“Molomot was an Arnalta who upheld Seventeenth-Century conventions but set a standard of his own in the rôle…Arnalta’s lullaby for Poppea, ‘Oblivion soave,’ is one of the most exquisite pieces in Seventeenth-Century opera, and Molomot sang it with piercing expressivity that so entranced the audience that merely breathing seemed to disturb the scene’s serenity…Cuing singers […]
“The orchestra, with Vinikour conducting from a harpsichord and flanked by a quartet of period string instruments and two theorbos, gave a wonderfully refined, articulate performance of Monteverdi’s score…Marc Molomot (Arnalta) was a complete comic delight.” -Read more at the Milwaukee Journal-Sentinel.
From 6 Reasons to go see the MSO Perform Handel’s ‘Messiah’ 2) All four solo vocalists deliver stunning performances. Soprano Ellie Dehn, mezzo-soprano Andrea Hill, tenor Marc Molomot and baritone Hadleigh Adams are absolutely radiant in their solo performances, bringing technical agility and depth to Handel’s score. It’s a real treat to see vocalists of […]
“Late last year the Houston Symphony earned its first ever Grammy Award nomination for best opera recording with “Berg: Wozzeck.” Surprising almost everyone involved, the recording won the Grammy Sunday evening in New York….The Grammy was preceded by another huge honor for the symphony; it received the prestigious ECHO Klassik award last fall in Germany.” […]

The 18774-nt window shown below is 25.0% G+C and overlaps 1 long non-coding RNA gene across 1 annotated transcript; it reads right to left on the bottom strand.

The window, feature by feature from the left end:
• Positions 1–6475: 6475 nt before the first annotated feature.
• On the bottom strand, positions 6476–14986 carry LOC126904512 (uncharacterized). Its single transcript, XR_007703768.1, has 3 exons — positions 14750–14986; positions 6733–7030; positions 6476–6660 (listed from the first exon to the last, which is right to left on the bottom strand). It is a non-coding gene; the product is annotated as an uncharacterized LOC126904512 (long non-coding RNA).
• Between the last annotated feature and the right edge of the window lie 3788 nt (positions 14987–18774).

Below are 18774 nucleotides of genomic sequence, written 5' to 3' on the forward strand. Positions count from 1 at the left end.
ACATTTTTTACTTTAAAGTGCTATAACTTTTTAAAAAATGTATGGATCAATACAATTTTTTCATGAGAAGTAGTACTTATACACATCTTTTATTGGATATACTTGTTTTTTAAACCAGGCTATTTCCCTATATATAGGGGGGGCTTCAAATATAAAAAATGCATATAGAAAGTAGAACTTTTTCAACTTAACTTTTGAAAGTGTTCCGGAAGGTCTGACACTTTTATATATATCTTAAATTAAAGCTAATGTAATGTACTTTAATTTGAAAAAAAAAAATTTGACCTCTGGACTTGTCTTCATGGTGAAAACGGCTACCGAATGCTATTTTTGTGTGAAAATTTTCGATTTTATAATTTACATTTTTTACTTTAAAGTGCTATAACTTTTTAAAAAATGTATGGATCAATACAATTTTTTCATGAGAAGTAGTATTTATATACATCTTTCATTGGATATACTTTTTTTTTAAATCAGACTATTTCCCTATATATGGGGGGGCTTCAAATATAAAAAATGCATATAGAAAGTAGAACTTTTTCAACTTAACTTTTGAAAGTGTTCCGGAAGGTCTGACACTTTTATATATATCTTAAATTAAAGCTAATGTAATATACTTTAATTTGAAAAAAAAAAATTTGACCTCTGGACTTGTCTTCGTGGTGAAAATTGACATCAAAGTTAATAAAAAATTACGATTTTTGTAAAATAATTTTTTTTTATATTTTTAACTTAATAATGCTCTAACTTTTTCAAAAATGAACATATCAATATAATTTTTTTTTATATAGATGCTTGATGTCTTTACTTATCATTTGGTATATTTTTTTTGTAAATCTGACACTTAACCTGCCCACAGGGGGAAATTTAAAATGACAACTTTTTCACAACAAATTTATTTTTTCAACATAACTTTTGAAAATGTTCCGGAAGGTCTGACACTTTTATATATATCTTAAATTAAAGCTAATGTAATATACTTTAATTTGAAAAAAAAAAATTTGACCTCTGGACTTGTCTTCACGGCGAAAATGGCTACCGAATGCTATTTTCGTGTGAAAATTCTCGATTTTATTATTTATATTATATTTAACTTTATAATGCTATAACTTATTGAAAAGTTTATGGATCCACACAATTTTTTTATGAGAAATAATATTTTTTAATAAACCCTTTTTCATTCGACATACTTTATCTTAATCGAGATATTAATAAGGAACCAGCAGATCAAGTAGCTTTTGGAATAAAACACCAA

“Coming on the recent heels of winning the equivalent of a European Grammy known as the ECHO Klassik Award, the Houston Symphony has now earned a nomination for an American Grammy. It’s in the category of Best Opera Recording, and it’s for their recording of Alban Berg’s Wozzeck, the title referring to the tragic main […]
“In this performance, that voice belongs to tenor Marc Molomot, whose intrepid singing of the Hauptmann’s angular, awkwardly high-lying music is one of this Wozzeck’s greatest strengths. Precisely what motivates the Hauptmann’s idiosyncratic actions is one of Büchner’s and Berg’s gnawing enigmas, but Molomot, ever a shrewd artist with an uncanny ability to topple façades […]
“It was meant to be nasty inside as well. The O’Neill (formerly the Center Theater) had been turned into Club Fairy Queen in “sultry Las Vegas,” and on offer was “A Midsummer Night’s Dream” package….It is Puck who undergoes the most touching transformation. Moreover, the example of a brilliantly Falstaffian performance by French tenor Marc […]
“The nucleus around which the supercharged particles of this Fairy Queen whirred was the Puck of tenor Marc Molomot… The tenor’s voicing of the epithalamium ‘Thrice happy lovers’ was the performance’s finest instance of Purcellian vocal authenticity.” — Read more at Voix des Arts.